The Martian: Using Books and Films to Educate


Using popular books or films to augment and enliven learning is a good trick most every teacher uses when they get the opportunity.

A great example is how science teachers are using Andy Weir’s best-selling novel, The Martian, to teach principles of physics, mathematics, chemistry, engineering, botany, and other topics that are sometimes a bit dry.

According to The New York Times

Mr. Weir did not set out to write a science textbook. A college dropout and former software engineer who is fascinated by space exploration, Mr. Weir started writing “The Martian” in 2009, mainly to entertain himself. The story grew out of a thought experiment, when Mr. Weir began imagining what a scientifically feasible manned mission to Mars would look like.

The story took shape as Mr. Weir tried to work out what it would take to get to Mars, and how to keep a stranded astronaut alive on the planet (the creative use of duct tape is key).

“Oftentimes, when I was double-checking the math, I would discover problems that I hadn’t thought of that Watney would run into,” he said.

He wrote computer software to work out what the constant thrust trajectories would be for the spaceship’s ion engine, and studied NASA satellite images to map out Watney’s treacherous 3,200-plus kilometer course across Mars in a rover. He also calculated how many calories Watney would need to stay alive, how much water he would need to grow potatoes, and how he could manufacture water out of oxygen and hydrazine, a compound used for rocket fuel.

Mr. Weir had failed to sell an earlier attempt at a novel, so rather than trying to get “The Martian” published, he serialized it for free on his website. Some of his fans urged him to list it on Amazon, and he began selling it for 99 cents. He quickly sold 35,000 copies, and started getting inquiries from publishers and agents. Crown bought the novel and published it in 2014.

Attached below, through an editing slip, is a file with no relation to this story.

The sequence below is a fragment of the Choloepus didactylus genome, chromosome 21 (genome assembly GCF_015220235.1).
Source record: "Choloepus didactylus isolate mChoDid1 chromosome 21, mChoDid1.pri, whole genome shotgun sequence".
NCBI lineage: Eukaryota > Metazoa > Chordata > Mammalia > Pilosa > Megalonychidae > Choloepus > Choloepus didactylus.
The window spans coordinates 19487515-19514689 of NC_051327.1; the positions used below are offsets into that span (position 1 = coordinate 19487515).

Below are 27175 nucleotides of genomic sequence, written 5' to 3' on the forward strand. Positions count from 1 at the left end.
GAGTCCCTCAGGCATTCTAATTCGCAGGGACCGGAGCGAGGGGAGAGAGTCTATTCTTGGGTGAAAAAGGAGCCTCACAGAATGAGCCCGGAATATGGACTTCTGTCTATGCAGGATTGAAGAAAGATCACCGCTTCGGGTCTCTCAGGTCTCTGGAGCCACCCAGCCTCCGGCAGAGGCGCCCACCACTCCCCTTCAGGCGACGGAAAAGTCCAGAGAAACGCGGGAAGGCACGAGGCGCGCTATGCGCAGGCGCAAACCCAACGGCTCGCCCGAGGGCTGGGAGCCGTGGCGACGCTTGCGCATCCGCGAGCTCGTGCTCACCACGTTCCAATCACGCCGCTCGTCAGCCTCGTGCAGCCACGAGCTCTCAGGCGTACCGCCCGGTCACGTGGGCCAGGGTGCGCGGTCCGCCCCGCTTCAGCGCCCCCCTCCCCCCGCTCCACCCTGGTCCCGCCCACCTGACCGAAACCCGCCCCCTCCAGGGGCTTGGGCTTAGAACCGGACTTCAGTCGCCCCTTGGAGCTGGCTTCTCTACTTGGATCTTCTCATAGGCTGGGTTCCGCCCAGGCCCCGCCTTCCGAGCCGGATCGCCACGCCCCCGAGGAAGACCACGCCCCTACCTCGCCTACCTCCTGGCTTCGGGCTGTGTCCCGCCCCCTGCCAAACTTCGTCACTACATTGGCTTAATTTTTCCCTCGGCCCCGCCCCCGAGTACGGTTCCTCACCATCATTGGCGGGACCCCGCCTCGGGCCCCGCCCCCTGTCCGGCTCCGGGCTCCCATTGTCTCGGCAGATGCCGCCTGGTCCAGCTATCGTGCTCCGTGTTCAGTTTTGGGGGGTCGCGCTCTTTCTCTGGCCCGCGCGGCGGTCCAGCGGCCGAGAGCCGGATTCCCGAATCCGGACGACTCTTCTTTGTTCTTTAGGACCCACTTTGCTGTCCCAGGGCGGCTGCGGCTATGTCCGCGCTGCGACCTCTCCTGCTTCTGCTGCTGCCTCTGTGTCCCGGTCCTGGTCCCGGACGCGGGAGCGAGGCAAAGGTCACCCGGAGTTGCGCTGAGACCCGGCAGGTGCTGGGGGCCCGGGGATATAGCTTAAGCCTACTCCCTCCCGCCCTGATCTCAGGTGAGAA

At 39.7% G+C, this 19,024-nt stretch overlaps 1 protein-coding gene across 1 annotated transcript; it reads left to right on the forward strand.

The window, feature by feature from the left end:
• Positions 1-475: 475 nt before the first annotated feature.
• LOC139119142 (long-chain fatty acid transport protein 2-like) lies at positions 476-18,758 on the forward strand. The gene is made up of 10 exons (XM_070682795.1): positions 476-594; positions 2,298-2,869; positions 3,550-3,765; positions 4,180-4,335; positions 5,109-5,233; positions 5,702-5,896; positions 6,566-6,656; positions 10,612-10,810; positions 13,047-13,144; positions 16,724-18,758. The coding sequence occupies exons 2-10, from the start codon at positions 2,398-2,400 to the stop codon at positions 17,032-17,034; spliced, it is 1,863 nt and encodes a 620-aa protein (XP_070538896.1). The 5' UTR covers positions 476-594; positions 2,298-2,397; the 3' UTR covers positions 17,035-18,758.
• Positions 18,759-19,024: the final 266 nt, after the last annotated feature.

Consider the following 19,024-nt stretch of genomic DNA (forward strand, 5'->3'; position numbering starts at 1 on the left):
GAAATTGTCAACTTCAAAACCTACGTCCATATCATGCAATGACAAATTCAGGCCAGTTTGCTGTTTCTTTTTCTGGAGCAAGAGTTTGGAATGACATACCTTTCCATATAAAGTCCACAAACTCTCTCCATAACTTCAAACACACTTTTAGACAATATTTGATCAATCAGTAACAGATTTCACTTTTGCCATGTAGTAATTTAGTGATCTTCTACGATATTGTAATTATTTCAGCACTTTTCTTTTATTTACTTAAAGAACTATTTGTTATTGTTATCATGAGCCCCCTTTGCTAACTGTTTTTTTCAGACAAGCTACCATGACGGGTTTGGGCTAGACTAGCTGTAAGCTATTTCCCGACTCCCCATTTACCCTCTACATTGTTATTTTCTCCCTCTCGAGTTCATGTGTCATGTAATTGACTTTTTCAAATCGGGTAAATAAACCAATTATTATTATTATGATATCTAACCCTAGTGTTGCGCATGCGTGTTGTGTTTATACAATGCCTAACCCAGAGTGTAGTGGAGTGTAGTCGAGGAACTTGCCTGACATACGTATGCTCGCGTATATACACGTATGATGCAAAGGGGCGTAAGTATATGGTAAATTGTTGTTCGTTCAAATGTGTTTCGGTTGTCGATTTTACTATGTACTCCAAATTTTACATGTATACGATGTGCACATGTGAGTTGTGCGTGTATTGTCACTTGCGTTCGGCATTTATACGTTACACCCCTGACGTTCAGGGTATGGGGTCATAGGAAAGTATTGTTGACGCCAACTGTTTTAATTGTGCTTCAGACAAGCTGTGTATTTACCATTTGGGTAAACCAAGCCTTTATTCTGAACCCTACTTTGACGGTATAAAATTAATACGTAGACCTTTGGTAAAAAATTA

A feature film adaptation, directed by Ridley Scott and starring Matt Damon as Watney, came out the next year and grossed more than $630 million worldwide. The novel sold more than three million copies, and has racked up more than 29,500 reviews on Amazon.

Because the original novel has some salty language, Mr. Weir and his publishers have also created a PG version of the novel with the 160 stronger profanities replaced, by Weir himself, with words like “screwed,” “jerk” and “crap” to help teachers get the book approved by local school boards.

Eighth graders at Oak Middle School in Los Alamitos, Calif., are following a yearlong curriculum based on “The Martian,” with lesson plans that use dramatic moments in the narrative to illustrate concepts like Newton’s laws of motion, chemical reactions and spacecraft engineering. In a science class at Northwestern High School in Mellette, S.D., sophomores are using the novel as a jumping-off point for some hands-on experiments, like splitting water into hydrogen and oxygen.

“It’s really exciting for them to see the connection between the novel and the science they’re learning,” said Denise Clemens, a science teacher at Northwestern. “Hopefully we’re not going to blow anything up.”

Her students seem happy to have an alternative to dry science textbooks.

“It’s been a really good way to understand ionic compounds and bonds and all the things you can do with chemistry,” Jarret Haven, 16, said of studying “The Martian.” “It’s really opened up my mind.”

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